2. When you realize that there is no recovery from your situation and you are committed to going off, focus on where you want to go, not the obstruction that you want to avoid. Many times, even though you are heading off the track, you do have a choice on your course of exit. Focus on the area that has the most run off and, in all likelihood, you will steer toward that spot. Fixate on the abutment just before the safe zone and you will definitely auger right into it. It's exactly the same as what occurs on the track.

  3. Try to drive off the track rather than slide. As you leave the track straighten the wheel and the car. If you are sliding on dry pavement and you are suddenly transferred to slick surface you will loop it faster than you can think, much less react. So as you are leaving the tarmac, turn the wheels straight and just drive it off the track. This will ensure that you remain in control.

  4. Put both feet in. Clutch in. Brake in. ABS is a wonderful thing and, if you let it, it will stop you amazingly quick even in loose gravel.  Let the car do what it does best. The clutch is very important and can save you a lot of damage to your engine, especially if you spin. You can actually turn the engine backwards if you leave the clutch out and spin the car.  Since things like oil pumps have reverse threads they can spin themselves right off. Not a happy thing at all.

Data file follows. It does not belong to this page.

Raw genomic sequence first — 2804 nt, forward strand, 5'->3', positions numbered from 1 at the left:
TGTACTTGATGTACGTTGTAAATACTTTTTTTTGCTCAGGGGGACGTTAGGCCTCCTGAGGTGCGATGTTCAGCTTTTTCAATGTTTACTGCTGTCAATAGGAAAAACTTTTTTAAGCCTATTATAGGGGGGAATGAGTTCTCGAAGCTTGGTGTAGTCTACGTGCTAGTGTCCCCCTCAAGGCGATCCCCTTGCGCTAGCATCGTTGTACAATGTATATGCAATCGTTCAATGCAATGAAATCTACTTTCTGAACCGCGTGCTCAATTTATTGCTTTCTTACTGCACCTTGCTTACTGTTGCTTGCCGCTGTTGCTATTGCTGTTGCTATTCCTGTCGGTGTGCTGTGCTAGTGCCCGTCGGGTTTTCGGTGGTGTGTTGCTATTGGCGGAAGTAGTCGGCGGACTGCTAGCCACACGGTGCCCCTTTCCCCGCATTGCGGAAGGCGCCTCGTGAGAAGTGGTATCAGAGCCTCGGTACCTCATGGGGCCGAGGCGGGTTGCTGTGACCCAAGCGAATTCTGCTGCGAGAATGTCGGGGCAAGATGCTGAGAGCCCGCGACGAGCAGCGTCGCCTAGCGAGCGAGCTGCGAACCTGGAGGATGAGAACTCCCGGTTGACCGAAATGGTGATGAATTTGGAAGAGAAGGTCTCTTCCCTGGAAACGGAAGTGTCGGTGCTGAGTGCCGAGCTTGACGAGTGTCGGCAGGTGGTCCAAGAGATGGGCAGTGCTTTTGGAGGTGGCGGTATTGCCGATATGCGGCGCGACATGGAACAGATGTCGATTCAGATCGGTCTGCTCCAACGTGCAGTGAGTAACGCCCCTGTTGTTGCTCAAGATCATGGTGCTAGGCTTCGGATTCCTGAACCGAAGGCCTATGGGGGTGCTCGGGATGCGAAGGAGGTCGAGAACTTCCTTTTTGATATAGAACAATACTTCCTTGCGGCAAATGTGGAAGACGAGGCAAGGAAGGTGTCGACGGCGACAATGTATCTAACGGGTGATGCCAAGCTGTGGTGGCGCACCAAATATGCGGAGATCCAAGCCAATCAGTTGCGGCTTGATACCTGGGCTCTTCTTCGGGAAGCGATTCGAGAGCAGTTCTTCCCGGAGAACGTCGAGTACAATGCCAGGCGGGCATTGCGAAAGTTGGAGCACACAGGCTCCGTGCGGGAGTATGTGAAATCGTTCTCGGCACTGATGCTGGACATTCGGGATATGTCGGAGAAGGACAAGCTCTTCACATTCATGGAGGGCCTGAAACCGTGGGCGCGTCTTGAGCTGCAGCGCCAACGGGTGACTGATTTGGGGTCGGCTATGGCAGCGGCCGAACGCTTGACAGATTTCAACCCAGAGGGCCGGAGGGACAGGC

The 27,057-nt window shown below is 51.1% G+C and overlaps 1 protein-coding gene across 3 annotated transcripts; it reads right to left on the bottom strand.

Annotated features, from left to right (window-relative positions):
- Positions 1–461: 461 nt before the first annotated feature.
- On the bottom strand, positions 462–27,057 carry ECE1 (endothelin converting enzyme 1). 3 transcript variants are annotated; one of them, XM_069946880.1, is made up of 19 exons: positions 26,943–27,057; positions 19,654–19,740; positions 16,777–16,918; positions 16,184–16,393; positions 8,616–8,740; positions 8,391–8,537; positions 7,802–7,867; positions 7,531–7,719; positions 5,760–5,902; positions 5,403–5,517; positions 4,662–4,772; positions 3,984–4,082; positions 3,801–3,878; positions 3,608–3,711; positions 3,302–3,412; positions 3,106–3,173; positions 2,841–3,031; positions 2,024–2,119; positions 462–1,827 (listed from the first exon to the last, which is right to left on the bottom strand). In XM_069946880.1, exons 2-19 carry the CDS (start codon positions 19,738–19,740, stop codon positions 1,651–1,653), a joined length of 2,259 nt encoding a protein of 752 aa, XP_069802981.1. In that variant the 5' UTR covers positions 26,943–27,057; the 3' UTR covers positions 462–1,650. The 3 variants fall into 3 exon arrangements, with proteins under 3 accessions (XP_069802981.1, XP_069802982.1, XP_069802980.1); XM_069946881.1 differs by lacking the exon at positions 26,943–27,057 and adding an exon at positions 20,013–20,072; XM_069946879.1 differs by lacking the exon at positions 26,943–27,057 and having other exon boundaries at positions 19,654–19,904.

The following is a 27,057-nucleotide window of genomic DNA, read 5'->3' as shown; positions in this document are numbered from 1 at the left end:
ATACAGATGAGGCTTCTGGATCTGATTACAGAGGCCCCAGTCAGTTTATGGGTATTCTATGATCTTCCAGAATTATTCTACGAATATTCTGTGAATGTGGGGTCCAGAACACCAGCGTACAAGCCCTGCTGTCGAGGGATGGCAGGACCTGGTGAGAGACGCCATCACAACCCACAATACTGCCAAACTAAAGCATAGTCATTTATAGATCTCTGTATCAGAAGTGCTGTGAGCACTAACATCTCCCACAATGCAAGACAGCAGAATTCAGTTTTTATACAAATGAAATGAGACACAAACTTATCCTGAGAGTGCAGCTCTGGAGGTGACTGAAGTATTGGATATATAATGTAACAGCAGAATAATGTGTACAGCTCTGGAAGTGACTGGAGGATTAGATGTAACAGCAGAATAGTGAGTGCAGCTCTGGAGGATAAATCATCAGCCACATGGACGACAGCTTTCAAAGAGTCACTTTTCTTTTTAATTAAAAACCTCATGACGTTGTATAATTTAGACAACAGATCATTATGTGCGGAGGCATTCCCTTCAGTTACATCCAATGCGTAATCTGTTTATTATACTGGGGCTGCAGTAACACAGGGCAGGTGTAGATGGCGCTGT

5. Come to a complete stop. Completely. Stopped. Not moving. Halted. As in not trying to drive back on the track. I cannot emphasize this point strongly enough. If you go off and try to drive back on without stopping you are putting yourself and your fellow track drivers in far more peril than you realize. Trying to return the trace without stopping will only serve to impress your instructor that you are far more talentless than he was led to believe.

  6. If you have done steps 1 through 4 correctly, you will have come to a halt some paces off the track and your car will be intact. Barring tire barriers, walls, bridge abutments, the odd naked jogger etc.  Now is a good time to take stock of your situation. Count your fingers and toes. Check to see if there are any warning lights on the dash that you should attend to. Turn the radio off.  The reason for this is not only to make sure that your car is ok, but also to wait for the wave of adrenaline to pass. You may have noticed that time seemed to slow dramatically down when you lost it. The same chemical that created that feeling will leave you weak-kneed and trembling after it passes.  So wait a moment or two. Think about what happened.  Take a moment to let the feeling pass. Don't drive the car until it does.